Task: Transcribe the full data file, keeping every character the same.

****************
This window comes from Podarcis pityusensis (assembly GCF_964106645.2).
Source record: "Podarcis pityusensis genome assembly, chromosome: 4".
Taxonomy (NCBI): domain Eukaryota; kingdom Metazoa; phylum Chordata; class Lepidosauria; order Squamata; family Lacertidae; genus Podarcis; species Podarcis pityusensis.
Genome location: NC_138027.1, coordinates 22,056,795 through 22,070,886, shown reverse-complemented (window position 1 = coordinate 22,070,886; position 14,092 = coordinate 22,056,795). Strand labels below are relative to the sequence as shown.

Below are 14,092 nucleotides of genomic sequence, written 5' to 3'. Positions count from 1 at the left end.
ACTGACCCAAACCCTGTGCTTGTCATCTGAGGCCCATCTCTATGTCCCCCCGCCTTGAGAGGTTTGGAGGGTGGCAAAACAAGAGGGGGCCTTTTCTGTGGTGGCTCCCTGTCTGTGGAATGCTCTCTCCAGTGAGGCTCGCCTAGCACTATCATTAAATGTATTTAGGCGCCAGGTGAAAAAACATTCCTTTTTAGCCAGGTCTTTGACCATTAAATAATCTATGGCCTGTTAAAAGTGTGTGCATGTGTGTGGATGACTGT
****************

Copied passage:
This window comes from Podarcis pityusensis (assembly GCF_964106645.2).
Source record: "Podarcis pityusensis genome assembly, chromosome: 4".
Taxonomy (NCBI): domain Eukaryota; kingdom Metazoa; phylum Chordata; class Lepidosauria; order Squamata; family Lacertidae; genus Podarcis; species Podarcis pityusensis.
Genome location: NC_138027.1, coordinates 22,056,795 through 22,070,886, shown reverse-complemented (window position 1 = coordinate 22,070,886; position 14,092 = coordinate 22,056,795). Strand labels below are relative to the sequence as shown.

Below are 14,092 nucleotides of genomic sequence, written 5' to 3'. Positions count from 1 at the left end.
ACTGACCCAAACCCTGTGCTTGTCATCTGAGGCCCATCTCTATGTCCCCCCGCCTTGAGAGGTTTGGAGGGTGGCAAAACAAGAGGGGGCCTTTTCTGTGGTGGCTCCCTGTCTGTGGAATGCTCTCTCCAGTGAGGCTCGCCTAGCACTATCATTAAATGTATTTAGGCGCCAGGTGAAAAAACATTCCTTTTTAGCCAGGTCTTTGACCATTAAATAATCTATGGCCTGTTAAAAGTGTGTGCATGTGTGTGGATGACTGT